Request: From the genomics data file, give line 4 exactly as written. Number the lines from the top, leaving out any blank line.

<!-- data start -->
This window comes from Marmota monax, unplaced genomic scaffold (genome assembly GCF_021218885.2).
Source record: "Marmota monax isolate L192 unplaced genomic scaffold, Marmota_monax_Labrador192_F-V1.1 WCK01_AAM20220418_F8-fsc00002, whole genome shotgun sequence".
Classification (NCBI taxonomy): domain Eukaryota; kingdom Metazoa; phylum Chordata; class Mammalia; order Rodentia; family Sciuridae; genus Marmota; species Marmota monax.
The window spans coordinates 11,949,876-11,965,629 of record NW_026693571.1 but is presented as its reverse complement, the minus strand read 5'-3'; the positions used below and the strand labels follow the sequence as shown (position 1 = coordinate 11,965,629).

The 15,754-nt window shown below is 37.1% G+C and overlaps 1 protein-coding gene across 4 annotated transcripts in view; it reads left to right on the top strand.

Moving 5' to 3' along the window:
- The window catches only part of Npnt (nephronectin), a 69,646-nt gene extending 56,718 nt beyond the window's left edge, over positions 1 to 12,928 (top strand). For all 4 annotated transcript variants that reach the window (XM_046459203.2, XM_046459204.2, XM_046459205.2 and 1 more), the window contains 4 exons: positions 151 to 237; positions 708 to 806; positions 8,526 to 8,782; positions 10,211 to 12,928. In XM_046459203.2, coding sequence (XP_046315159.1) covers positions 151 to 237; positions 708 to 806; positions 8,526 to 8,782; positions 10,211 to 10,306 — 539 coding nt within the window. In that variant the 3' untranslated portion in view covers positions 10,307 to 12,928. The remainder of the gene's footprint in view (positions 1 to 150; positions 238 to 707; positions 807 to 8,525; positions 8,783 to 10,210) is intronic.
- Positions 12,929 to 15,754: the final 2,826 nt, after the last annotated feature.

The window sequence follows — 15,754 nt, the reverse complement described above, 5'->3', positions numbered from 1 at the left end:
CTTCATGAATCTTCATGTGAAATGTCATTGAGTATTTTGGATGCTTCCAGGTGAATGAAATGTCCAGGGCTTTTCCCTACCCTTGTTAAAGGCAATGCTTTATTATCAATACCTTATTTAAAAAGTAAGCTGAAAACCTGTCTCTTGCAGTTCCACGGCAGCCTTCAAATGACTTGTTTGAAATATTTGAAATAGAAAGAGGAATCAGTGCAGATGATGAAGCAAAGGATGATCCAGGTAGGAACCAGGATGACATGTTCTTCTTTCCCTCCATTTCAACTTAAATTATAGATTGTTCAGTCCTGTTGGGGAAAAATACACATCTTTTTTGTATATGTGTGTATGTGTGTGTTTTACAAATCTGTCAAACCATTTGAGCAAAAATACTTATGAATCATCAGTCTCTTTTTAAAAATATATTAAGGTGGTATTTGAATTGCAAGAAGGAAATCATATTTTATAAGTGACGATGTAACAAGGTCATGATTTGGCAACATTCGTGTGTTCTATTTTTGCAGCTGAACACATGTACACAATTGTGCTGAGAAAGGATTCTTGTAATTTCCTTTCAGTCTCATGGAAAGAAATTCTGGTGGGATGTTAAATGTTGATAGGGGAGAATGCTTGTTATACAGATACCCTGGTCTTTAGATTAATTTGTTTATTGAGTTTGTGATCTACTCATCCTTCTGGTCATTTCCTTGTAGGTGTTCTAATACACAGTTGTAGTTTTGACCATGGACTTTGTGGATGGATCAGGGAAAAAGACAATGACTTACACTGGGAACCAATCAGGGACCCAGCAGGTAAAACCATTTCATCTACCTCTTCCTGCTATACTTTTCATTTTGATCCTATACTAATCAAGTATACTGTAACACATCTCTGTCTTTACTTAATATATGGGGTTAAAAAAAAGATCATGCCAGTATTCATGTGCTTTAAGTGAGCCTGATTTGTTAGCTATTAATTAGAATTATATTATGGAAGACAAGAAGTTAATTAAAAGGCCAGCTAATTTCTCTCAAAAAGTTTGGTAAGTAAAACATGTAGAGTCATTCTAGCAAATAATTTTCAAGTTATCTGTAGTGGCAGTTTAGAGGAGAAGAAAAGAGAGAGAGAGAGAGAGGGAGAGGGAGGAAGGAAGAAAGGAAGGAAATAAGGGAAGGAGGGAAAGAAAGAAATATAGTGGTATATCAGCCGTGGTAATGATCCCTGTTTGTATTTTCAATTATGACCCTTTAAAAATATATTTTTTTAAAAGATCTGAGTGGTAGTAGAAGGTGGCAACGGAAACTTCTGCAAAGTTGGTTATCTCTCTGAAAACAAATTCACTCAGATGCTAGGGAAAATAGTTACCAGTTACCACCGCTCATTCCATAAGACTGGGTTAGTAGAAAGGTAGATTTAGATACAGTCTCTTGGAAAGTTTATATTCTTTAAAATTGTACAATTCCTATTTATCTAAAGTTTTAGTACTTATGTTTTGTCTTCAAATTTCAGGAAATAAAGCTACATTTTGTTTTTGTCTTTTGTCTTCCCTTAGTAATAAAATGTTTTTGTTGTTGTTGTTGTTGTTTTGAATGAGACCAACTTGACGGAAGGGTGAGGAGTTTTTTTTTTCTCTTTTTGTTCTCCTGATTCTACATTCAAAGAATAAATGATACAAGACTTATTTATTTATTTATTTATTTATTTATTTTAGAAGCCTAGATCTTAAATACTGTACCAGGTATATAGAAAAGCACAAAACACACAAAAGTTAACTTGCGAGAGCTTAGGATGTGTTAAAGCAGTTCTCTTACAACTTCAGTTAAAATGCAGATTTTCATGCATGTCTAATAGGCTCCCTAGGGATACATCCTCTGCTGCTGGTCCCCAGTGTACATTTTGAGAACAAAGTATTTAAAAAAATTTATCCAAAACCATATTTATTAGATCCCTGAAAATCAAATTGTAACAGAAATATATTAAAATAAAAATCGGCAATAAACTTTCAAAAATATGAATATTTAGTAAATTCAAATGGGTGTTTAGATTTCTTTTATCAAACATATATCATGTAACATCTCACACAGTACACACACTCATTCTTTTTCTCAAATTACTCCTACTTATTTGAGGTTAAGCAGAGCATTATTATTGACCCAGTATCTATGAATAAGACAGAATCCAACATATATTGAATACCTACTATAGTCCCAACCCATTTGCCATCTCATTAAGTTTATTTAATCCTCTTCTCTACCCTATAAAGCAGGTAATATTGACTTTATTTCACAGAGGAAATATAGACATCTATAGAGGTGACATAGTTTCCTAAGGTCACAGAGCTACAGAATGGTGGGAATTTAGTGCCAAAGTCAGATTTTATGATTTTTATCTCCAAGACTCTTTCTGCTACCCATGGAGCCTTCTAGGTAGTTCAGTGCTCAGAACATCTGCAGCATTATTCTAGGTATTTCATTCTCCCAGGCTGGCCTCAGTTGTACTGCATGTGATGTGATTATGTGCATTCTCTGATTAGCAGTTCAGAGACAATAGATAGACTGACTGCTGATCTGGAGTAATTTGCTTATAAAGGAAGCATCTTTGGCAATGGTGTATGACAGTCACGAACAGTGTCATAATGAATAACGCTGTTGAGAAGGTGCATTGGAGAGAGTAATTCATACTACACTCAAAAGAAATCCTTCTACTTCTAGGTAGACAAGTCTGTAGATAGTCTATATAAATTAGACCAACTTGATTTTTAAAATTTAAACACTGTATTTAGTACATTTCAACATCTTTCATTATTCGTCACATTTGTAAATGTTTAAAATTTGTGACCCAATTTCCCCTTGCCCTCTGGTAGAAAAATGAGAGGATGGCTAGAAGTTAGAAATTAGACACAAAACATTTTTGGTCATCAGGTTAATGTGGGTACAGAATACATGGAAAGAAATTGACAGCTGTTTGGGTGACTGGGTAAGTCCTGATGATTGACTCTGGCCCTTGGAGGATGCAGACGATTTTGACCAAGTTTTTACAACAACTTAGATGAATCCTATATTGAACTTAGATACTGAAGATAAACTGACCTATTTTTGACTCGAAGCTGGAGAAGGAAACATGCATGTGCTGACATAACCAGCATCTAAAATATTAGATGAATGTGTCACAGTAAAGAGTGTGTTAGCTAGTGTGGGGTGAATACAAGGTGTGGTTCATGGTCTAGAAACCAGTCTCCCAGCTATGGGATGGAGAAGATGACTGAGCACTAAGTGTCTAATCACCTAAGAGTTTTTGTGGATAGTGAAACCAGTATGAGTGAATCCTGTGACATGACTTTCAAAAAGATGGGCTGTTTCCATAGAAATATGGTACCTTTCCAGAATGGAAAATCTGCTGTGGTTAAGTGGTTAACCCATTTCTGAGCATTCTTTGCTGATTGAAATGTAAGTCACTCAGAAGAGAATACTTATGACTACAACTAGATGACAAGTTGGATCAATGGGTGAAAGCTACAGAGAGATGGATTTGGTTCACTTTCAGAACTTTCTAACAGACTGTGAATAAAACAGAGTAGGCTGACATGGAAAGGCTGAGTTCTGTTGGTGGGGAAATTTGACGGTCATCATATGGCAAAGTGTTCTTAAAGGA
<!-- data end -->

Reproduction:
The window spans coordinates 11,949,876-11,965,629 of record NW_026693571.1 but is presented as its reverse complement, the minus strand read 5'-3'; the positions used below and the strand labels follow the sequence as shown (position 1 = coordinate 11,965,629).